January 7, 2008 New York City
Toting my suitcase, I hurried along the sidewalk with my two teenage daughters in tow. The gunmetal sky felt close as my breath puffed in clouds. We huddled in our thick coats, mittens, scarves, and hats pulling suitcases and walking quickly for warmth. January in New York City. What was I thinking?
This was my third year of quarterly appointments at Memorial Sloan Kettering Cancer Center. My hair was finally growing into a pixie cut after months of chemotherapy. The past two years had been brutal for the family. I had survived radiation, chemotherapy, and multiple surgeries. My children had called 911 multiple times as I coded on the floor.
As a Christmas gift to my daughters, I planned a girls' trip to NYC including a trip to see Wicked and tour backstage. We needed this. We needed a time of joy, freedom, and music.
If we didn’t freeze first.
I knew that my budget was tight but darn it, now is the time for a taxi. There is no way we could walk thirty blocks in fourteen-degree weather. Hearty Northeast Ohioans be damned. Channeling my inner New Yorker, I stepped to the curb and signaled for a taxi.
We bundled into a small SUV yellow cab with our teeth chattering and dripping red noses. I gave our cab driver the hotel name and address and my daughters leaned into me for warmth.
The cabbie smiled back at us asking where we were from with his thick Caribbean accent. Replying with deep gratitude for the lift and warmth, I replied that we were from Ohio.
My youngest daughter piped up that we were there to see if Mommy still had cancer. My face red, I looked apologetically at the cabbie. His eyes smiled in the rearview.
As we lingered at a traffic light, he asked “Do you know all the president’s from your state? If you can name them, I will give you a free ride.”
My daughters immediately perked up. Free ride?!?
Immediately my honor student older daughter stated unequivocally that there were eight presidents. My younger daughter in a sing-song voice rang out “Harrison, Harrison, Harding, Hayes.”
The cabbie smiled broadly. “Good. That is four. Who else?”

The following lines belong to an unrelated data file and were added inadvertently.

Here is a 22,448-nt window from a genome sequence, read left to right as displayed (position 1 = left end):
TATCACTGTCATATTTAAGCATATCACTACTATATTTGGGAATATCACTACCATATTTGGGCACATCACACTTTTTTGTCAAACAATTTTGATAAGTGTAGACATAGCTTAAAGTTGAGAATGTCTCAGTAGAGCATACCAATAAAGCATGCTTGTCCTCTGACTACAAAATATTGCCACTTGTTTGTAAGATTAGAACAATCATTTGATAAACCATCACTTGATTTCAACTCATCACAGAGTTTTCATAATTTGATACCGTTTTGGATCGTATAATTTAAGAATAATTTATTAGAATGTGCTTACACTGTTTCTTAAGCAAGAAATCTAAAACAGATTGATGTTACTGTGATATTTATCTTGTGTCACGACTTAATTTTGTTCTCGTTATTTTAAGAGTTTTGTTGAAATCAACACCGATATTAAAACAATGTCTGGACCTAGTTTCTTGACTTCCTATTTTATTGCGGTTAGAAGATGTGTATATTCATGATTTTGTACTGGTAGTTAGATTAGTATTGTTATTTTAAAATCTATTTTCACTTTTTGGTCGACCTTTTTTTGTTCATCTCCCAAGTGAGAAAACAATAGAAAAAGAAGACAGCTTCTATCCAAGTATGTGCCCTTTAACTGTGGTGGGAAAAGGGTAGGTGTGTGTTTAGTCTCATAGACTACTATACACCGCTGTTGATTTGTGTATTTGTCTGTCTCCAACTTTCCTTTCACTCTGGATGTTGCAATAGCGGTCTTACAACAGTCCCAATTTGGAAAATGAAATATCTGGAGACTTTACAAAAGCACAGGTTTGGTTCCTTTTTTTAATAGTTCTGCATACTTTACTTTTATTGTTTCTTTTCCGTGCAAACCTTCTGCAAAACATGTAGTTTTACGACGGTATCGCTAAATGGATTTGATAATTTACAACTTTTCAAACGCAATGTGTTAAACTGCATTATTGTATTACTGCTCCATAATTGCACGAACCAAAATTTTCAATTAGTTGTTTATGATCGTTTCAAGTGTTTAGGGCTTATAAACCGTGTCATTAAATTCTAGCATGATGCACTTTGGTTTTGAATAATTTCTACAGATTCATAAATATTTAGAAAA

Encouraging the girls, I reminded them that they were taught a pneumonic. My youngest sang “Harrison, Harrison, Harding and Hayes” again. Unhelpfully.
“Well, there is McKinley. And Taft.”
Our car began to wind through the town and I could tell we were growing closer to Times Square and our hotel.
“Good. Six. Who are you missing?” The cabbie encouraged completely engaged in the game. My daughters were on the edge of their seats with their blonde heads bent toward each other as they quietly sang phrases of the memory device to each other.
“Grant. I remember Grant.” My oldest called out as we pulled up to the hotel.
I shrugged my shoulders to the cabbie. “Well, girls you gave it a good go.”
Scrambling out of the car, the girls retrieved their suitcases and stood on the sidewalk waiting for me to pay. We had lost the game but the joy in their eyes was worth the effort. The cabbie shook his head no as I tried to pay him.
“No, you keep it and take those precious babies out tonight. Good luck tomorrow and God bless.”
He pulled away before I could thank him. A free cab ride. A game for my daughters. A joyful start to an anxious trip.
Garfield, Grant, Harding, Harrison, Harrison, Hayes, McKinley, and Taft.
I always forget Garfield.
About the Creator
Author, mother, grandmother, and former teacher - Annie Taylor has three decades of writing in a variety of forms. She has written manuals, speeches, books, and sales brochures. Annie travels the US in her RV obsessively writing.